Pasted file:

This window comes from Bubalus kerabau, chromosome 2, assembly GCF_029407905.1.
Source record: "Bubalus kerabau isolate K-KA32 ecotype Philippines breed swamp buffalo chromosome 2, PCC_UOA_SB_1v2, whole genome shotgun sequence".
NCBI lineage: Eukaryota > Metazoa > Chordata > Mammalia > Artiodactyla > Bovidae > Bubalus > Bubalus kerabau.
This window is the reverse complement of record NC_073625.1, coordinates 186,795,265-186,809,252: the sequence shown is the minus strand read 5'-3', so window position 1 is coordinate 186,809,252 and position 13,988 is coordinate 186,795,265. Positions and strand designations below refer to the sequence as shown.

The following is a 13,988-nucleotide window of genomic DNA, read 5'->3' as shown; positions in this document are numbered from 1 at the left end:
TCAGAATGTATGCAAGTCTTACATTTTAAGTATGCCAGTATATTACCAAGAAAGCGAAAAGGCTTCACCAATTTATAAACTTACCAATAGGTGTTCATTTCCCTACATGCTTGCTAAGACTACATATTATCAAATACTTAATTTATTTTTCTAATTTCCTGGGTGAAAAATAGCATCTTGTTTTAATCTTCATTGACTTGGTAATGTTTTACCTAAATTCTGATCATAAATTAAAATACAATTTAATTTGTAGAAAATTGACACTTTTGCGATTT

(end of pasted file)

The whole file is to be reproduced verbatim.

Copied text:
This window comes from Bubalus kerabau, chromosome 2, assembly GCF_029407905.1.
Source record: "Bubalus kerabau isolate K-KA32 ecotype Philippines breed swamp buffalo chromosome 2, PCC_UOA_SB_1v2, whole genome shotgun sequence".
NCBI lineage: Eukaryota > Metazoa > Chordata > Mammalia > Artiodactyla > Bovidae > Bubalus > Bubalus kerabau.
This window is the reverse complement of record NC_073625.1, coordinates 186,795,265-186,809,252: the sequence shown is the minus strand read 5'-3', so window position 1 is coordinate 186,809,252 and position 13,988 is coordinate 186,795,265. Positions and strand designations below refer to the sequence as shown.

The following is a 13,988-nucleotide window of genomic DNA, read 5'->3' as shown; positions in this document are numbered from 1 at the left end:
TCAGAATGTATGCAAGTCTTACATTTTAAGTATGCCAGTATATTACCAAGAAAGCGAAAAGGCTTCACCAATTTATAAACTTACCAATAGGTGTTCATTTCCCTACATGCTTGCTAAGACTACATATTATCAAATACTTAATTTATTTTTCTAATTTCCTGGGTGAAAAATAGCATCTTGTTTTAATCTTCATTGACTTGGTAATGTTTTACCTAAATTCTGATCATAAATTAAAATACAATTTAATTTGTAGAAAATTGACACTTTTGCGATTT